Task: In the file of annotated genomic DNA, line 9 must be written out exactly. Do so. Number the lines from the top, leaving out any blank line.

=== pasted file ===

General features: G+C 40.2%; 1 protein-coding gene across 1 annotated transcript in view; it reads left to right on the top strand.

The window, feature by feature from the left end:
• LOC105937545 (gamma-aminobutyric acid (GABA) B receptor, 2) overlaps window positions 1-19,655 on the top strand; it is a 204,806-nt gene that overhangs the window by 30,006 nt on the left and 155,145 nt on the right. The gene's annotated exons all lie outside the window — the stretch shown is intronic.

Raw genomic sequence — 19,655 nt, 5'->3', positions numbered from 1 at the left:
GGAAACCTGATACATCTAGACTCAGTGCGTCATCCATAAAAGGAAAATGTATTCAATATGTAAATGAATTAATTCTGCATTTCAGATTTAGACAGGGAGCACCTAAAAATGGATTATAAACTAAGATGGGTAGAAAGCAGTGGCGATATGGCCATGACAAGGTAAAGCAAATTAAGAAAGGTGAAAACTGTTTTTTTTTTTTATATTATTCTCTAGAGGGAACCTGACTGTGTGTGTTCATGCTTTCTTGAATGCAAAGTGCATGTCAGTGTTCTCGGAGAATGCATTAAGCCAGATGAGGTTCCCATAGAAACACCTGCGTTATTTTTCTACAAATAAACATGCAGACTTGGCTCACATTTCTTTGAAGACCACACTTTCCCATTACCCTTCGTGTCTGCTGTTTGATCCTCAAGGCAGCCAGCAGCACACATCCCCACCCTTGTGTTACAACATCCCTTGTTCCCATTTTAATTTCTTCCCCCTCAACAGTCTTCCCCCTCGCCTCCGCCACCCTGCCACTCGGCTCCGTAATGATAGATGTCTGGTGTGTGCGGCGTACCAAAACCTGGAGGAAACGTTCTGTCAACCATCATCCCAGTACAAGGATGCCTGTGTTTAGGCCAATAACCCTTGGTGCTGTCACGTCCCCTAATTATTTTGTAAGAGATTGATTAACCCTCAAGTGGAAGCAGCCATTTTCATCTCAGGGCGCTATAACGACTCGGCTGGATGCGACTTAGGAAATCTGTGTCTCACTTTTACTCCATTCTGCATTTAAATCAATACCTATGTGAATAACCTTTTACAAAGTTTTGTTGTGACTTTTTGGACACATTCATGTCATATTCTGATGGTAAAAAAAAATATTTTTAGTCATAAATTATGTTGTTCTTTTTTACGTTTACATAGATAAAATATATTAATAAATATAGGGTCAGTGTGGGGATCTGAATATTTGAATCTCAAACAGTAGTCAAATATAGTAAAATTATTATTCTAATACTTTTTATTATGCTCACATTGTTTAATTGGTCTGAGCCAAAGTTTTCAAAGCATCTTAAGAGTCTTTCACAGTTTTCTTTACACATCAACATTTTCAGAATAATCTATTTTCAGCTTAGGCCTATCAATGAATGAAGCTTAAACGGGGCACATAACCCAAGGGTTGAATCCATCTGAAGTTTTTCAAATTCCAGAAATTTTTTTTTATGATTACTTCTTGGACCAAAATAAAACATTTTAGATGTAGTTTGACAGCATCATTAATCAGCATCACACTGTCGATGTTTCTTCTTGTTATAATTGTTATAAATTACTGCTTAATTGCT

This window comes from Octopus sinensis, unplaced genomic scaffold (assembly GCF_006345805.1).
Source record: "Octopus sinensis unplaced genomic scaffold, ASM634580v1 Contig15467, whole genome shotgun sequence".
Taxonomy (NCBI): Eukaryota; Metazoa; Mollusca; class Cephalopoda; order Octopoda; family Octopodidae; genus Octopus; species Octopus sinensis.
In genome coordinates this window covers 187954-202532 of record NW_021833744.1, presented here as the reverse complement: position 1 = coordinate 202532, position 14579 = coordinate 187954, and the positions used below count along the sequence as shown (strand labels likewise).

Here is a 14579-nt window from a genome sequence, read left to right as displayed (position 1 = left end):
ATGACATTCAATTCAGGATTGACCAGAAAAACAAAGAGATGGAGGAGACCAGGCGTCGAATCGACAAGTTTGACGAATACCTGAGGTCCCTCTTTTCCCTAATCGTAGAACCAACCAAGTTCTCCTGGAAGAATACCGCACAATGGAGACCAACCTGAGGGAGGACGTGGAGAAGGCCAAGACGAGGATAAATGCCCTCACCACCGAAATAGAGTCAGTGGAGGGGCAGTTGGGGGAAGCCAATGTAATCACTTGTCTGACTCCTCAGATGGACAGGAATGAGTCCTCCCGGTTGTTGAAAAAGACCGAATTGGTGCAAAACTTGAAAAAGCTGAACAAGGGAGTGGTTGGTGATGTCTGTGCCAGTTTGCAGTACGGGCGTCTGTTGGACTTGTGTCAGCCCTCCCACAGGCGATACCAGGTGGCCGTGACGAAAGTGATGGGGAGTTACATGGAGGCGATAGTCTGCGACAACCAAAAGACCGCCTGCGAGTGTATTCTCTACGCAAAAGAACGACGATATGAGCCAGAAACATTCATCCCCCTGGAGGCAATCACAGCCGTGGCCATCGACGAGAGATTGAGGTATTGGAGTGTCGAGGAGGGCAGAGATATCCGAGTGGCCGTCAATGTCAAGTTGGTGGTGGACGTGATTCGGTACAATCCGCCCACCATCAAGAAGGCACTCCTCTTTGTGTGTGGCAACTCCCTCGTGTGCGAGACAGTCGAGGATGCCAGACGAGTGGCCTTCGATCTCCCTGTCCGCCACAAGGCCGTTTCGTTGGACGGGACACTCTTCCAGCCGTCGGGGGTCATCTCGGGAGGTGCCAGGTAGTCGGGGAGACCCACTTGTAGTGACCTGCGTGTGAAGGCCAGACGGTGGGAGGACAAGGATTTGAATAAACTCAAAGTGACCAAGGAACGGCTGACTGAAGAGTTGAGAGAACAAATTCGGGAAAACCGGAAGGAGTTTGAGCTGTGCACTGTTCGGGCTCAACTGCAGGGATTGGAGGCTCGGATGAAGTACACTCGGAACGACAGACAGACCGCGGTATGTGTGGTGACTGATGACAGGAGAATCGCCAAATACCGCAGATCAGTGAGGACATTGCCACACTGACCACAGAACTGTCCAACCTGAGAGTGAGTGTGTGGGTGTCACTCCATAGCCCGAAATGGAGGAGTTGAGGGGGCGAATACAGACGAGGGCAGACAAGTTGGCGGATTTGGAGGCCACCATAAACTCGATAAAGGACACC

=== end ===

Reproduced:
In genome coordinates this window covers 187954-202532 of record NW_021833744.1, presented here as the reverse complement: position 1 = coordinate 202532, position 14579 = coordinate 187954, and the positions used below count along the sequence as shown (strand labels likewise).